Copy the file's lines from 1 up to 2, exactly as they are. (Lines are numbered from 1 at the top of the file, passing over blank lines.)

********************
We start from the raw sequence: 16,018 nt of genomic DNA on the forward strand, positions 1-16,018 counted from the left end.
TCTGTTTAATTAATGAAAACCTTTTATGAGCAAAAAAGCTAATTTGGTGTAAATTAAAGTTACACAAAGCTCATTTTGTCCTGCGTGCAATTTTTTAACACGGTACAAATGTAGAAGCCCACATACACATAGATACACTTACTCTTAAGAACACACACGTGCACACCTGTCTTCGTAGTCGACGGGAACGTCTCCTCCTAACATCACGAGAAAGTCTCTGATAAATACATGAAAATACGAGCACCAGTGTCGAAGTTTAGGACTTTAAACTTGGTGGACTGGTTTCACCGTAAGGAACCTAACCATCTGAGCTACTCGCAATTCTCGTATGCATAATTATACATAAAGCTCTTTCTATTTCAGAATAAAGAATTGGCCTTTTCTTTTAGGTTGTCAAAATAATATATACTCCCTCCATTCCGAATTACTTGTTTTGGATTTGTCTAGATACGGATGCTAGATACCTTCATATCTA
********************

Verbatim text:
We start from the raw sequence: 16,018 nt of genomic DNA on the forward strand, positions 1-16,018 counted from the left end.
TCTGTTTAATTAATGAAAACCTTTTATGAGCAAAAAAGCTAATTTGGTGTAAATTAAAGTTACACAAAGCTCATTTTGTCCTGCGTGCAATTTTTTAACACGGTACAAATGTAGAAGCCCACATACACATAGATACACTTACTCTTAAGAACACACACGTGCACACCTGTCTTCGTAGTCGACGGGAACGTCTCCTCCTAACATCACGAGAAAGTCTCTGATAAATACATGAAAATACGAGCACCAGTGTCGAAGTTTAGGACTTTAAACTTGGTGGACTGGTTTCACCGTAAGGAACCTAACCATCTGAGCTACTCGCAATTCTCGTATGCATAATTATACATAAAGCTCTTTCTATTTCAGAATAAAGAATTGGCCTTTTCTTTTAGGTTGTCAAAATAATATATACTCCCTCCATTCCGAATTACTTGTTTTGGATTTGTCTAGATACGGATGCTAGATACCTTCATATCTA